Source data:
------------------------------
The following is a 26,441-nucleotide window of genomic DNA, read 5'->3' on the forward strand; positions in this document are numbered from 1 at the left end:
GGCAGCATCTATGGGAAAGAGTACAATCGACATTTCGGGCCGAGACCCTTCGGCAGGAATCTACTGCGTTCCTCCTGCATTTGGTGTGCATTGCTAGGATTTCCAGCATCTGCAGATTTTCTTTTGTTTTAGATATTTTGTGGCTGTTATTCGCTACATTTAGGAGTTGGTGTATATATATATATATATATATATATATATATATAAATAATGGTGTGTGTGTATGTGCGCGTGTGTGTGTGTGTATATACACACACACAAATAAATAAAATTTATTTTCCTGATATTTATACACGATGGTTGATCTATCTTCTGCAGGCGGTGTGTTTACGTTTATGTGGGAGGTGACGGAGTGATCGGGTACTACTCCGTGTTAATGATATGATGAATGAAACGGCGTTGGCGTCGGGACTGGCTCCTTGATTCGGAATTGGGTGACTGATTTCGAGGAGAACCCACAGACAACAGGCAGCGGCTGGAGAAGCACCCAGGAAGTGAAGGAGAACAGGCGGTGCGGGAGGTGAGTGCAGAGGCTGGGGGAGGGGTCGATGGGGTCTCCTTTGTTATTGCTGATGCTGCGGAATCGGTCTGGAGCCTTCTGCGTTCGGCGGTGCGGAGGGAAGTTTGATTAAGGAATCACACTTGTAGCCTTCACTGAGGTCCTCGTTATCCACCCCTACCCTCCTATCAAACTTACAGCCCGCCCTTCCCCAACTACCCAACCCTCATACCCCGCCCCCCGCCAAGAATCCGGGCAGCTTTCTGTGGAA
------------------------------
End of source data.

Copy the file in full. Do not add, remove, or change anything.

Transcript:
The following is a 26,441-nucleotide window of genomic DNA, read 5'->3' on the forward strand; positions in this document are numbered from 1 at the left end:
GGCAGCATCTATGGGAAAGAGTACAATCGACATTTCGGGCCGAGACCCTTCGGCAGGAATCTACTGCGTTCCTCCTGCATTTGGTGTGCATTGCTAGGATTTCCAGCATCTGCAGATTTTCTTTTGTTTTAGATATTTTGTGGCTGTTATTCGCTACATTTAGGAGTTGGTGTATATATATATATATATATATATATATATATATAAATAATGGTGTGTGTGTATGTGCGCGTGTGTGTGTGTGTATATACACACACACAAATAAATAAAATTTATTTTCCTGATATTTATACACGATGGTTGATCTATCTTCTGCAGGCGGTGTGTTTACGTTTATGTGGGAGGTGACGGAGTGATCGGGTACTACTCCGTGTTAATGATATGATGAATGAAACGGCGTTGGCGTCGGGACTGGCTCCTTGATTCGGAATTGGGTGACTGATTTCGAGGAGAACCCACAGACAACAGGCAGCGGCTGGAGAAGCACCCAGGAAGTGAAGGAGAACAGGCGGTGCGGGAGGTGAGTGCAGAGGCTGGGGGAGGGGTCGATGGGGTCTCCTTTGTTATTGCTGATGCTGCGGAATCGGTCTGGAGCCTTCTGCGTTCGGCGGTGCGGAGGGAAGTTTGATTAAGGAATCACACTTGTAGCCTTCACTGAGGTCCTCGTTATCCACCCCTACCCTCCTATCAAACTTACAGCCCGCCCTTCCCCAACTACCCAACCCTCATACCCCGCCCCCCGCCAAGAATCCGGGCAGCTTTCTGTGGAA